Sensitive files copied from voting systems were shared with Trump supporters

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HR King
May 29, 2001
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Sensitive election system files obtained by attorneys working to overturn President Donald Trump’s 2020 defeat were shared with election deniers, conspiracy theorists and right-wing commentators, according to records reviewed by our colleagues Jon Swaine, Aaron C. Davis, Amy Gardner and Emma Brown.
A Georgia computer forensics firm hired by the attorneys placed the files on a server, where company records show they were downloaded dozens of times. Among the downloaders were accounts associated with a Texas meteorologist who has appeared on Sean Hannity’s radio show; a podcaster who suggested political enemies should be executed; a former professional surfer who pushed disproved theories that the 2020 election was manipulated; and a self-described former “seduction and pickup coach” who claims to also have been a hacker.
Plaintiffs in a long-running federal lawsuit over the security of Georgia’s voting systems obtained the new records from the company, Atlanta-based SullivanStrickler, under a subpoena to one of its executives. The records include contracts between the firm and the Trump-allied attorneys, notably Sidney Powell. The data files are described as copies of components from election systems in Coffee County, Ga., and Antrim County, Mich. ...
Access to U.S. voting system software and other components is tightly regulated, and the government classifies those systems as “critical infrastructure.” The new batch of records shows for the first time how the files copied from election systems were distributed to people in multiple states.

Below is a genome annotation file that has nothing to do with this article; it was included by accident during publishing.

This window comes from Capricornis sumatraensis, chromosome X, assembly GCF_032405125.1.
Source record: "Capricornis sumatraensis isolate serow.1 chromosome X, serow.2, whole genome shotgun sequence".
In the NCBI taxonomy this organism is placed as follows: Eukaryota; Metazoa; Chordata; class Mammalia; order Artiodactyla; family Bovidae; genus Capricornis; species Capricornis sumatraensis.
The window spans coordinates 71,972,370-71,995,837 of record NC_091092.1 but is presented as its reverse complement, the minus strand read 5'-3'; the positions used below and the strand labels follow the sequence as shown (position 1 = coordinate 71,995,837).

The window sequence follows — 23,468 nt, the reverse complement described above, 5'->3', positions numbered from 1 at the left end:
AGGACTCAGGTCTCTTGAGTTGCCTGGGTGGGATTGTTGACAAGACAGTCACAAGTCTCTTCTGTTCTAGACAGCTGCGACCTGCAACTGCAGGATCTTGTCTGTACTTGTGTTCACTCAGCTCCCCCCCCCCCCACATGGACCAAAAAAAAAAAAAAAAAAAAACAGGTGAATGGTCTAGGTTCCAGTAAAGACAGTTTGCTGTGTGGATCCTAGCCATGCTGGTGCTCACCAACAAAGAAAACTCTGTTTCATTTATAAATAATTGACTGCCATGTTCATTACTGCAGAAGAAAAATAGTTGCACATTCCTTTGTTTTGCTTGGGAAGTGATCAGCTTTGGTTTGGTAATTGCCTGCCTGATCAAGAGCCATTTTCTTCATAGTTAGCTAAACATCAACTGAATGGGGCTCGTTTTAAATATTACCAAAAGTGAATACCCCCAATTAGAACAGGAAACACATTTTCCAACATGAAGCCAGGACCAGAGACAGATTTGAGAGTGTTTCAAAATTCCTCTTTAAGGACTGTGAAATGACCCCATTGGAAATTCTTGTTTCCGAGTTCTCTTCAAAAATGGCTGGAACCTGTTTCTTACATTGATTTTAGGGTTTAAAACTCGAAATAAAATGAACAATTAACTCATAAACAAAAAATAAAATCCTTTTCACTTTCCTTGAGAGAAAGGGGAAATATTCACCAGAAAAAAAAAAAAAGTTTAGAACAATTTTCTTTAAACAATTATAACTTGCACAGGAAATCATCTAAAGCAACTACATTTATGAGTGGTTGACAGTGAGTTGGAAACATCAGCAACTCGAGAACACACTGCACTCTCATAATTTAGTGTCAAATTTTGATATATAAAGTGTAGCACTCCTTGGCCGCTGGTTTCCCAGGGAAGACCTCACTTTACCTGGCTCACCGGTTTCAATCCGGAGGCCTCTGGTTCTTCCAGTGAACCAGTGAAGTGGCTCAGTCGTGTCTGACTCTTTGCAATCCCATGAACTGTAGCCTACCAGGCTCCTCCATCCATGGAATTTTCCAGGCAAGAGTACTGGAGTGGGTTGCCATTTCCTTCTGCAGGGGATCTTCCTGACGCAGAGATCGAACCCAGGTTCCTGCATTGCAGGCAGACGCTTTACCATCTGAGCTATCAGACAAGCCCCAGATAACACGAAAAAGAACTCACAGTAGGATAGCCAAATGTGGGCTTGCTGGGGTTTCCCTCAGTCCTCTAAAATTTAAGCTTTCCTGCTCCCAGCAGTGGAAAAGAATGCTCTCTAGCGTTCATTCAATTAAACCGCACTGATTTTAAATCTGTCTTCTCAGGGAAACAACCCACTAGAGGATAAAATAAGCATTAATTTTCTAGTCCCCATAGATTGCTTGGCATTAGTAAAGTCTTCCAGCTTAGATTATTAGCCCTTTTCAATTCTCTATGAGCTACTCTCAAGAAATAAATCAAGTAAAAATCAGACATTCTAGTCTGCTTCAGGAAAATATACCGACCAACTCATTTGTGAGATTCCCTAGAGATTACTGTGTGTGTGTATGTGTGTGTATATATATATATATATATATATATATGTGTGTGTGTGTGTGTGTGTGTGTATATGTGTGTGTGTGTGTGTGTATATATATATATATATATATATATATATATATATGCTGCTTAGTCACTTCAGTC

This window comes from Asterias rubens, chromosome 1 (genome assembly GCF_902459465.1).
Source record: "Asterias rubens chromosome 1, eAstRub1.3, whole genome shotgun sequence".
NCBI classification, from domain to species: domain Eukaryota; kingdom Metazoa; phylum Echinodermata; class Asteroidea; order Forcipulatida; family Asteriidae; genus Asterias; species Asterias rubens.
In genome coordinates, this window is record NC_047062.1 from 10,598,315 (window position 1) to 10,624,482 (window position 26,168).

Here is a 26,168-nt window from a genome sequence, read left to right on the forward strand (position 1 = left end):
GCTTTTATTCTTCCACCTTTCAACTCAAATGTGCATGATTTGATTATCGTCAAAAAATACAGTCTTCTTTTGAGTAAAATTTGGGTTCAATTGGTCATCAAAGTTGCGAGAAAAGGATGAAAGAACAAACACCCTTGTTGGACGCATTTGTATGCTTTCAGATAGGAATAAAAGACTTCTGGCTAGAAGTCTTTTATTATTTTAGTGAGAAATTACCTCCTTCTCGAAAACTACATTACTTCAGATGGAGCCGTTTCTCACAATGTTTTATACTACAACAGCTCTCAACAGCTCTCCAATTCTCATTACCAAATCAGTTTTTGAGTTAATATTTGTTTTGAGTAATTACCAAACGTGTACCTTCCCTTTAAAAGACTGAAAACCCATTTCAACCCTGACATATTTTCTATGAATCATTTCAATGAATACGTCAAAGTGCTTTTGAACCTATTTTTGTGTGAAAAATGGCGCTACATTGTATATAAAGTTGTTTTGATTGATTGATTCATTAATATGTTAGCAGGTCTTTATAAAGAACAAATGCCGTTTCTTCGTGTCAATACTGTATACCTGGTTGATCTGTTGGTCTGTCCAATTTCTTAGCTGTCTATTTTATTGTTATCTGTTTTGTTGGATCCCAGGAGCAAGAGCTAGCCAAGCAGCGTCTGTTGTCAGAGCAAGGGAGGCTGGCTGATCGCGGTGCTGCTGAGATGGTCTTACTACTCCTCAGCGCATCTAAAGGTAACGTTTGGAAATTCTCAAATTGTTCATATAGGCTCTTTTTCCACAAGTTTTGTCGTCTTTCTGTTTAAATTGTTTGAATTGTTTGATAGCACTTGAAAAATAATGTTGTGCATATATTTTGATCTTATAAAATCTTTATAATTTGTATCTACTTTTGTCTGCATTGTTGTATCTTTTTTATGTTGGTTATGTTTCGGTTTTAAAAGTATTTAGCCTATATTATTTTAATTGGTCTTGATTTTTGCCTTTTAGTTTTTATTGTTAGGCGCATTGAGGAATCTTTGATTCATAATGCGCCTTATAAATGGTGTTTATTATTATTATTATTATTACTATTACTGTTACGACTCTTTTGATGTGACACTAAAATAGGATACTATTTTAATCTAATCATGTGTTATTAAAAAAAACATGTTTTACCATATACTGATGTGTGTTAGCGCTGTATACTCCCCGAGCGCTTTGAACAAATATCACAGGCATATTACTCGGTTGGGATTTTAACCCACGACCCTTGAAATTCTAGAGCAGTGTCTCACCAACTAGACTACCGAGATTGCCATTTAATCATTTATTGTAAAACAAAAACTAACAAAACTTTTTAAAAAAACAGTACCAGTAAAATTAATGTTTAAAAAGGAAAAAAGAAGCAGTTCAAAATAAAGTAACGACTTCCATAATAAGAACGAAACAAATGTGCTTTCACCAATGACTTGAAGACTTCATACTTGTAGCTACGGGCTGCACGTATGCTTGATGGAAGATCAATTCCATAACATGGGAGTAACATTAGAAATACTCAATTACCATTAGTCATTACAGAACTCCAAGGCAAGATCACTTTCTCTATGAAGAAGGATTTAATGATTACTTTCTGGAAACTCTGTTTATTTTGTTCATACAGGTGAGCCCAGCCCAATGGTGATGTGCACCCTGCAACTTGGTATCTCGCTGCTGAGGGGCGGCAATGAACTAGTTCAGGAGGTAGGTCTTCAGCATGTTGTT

The Washington Post reported last week that an earlier set of records released in response to the subpoena showed SullivanStrickler was hired in late November 2020 to conduct a multistate effort to copy software and other data from county election systems. The effort was more successful than previously known, accessing equipment in Georgia, Michigan and Nevada. Under Georgia law, knowingly using a computer or network without authority and with the intention of deleting, altering or interfering with programs or data is computer trespass, which is a felony.
SullivanStrickler said the firm would be “fully cooperative” with investigators. “We are confident that it will quickly become apparent that we did nothing wrong and were operating in good faith at all times,” the firm said. In Georgia, Gabriel Sterling, the interim chief of staff in the secretary of state’s office, told The Post in a statement that wrongdoers would be prosecuted.
While the records turned over to the Georgia plaintiffs had some pages and portions of others blacked out, the text beneath some of the redacted blocks became visible when a Post reporter copied and pasted into a separate file, showing downloads of files labeled “Antrim.”
Read more about these documents here.